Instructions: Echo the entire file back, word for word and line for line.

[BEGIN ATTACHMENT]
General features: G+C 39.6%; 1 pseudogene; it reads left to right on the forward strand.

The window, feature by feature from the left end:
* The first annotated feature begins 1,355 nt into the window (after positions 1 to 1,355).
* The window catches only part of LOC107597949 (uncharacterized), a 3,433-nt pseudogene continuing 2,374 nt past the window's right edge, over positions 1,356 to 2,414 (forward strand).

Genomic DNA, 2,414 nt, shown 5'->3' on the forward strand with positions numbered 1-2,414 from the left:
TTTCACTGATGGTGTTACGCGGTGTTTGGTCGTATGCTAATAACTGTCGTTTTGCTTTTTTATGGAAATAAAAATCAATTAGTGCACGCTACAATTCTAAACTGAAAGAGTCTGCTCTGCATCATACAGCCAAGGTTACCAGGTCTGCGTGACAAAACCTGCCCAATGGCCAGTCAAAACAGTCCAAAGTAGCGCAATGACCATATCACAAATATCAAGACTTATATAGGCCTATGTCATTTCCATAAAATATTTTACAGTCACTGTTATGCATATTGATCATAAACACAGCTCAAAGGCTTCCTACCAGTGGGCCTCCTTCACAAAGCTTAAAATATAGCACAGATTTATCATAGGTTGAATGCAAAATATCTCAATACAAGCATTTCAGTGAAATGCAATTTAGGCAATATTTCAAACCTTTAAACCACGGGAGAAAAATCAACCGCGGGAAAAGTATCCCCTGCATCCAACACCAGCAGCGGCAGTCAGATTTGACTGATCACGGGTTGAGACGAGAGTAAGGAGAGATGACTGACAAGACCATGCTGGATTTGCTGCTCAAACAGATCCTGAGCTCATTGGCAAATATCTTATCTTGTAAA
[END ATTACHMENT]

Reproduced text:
General features: G+C 39.6%; 1 pseudogene; it reads left to right on the forward strand.

The window, feature by feature from the left end:
* The first annotated feature begins 1,355 nt into the window (after positions 1 to 1,355).
* The window catches only part of LOC107597949 (uncharacterized), a 3,433-nt pseudogene continuing 2,374 nt past the window's right edge, over positions 1,356 to 2,414 (forward strand).

Genomic DNA, 2,414 nt, shown 5'->3' on the forward strand with positions numbered 1-2,414 from the left:
TTTCACTGATGGTGTTACGCGGTGTTTGGTCGTATGCTAATAACTGTCGTTTTGCTTTTTTATGGAAATAAAAATCAATTAGTGCACGCTACAATTCTAAACTGAAAGAGTCTGCTCTGCATCATACAGCCAAGGTTACCAGGTCTGCGTGACAAAACCTGCCCAATGGCCAGTCAAAACAGTCCAAAGTAGCGCAATGACCATATCACAAATATCAAGACTTATATAGGCCTATGTCATTTCCATAAAATATTTTACAGTCACTGTTATGCATATTGATCATAAACACAGCTCAAAGGCTTCCTACCAGTGGGCCTCCTTCACAAAGCTTAAAATATAGCACAGATTTATCATAGGTTGAATGCAAAATATCTCAATACAAGCATTTCAGTGAAATGCAATTTAGGCAATATTTCAAACCTTTAAACCACGGGAGAAAAATCAACCGCGGGAAAAGTATCCCCTGCATCCAACACCAGCAGCGGCAGTCAGATTTGACTGATCACGGGTTGAGACGAGAGTAAGGAGAGATGACTGACAAGACCATGCTGGATTTGCTGCTCAAACAGATCCTGAGCTCATTGGCAAATATCTTATCTTGTAAA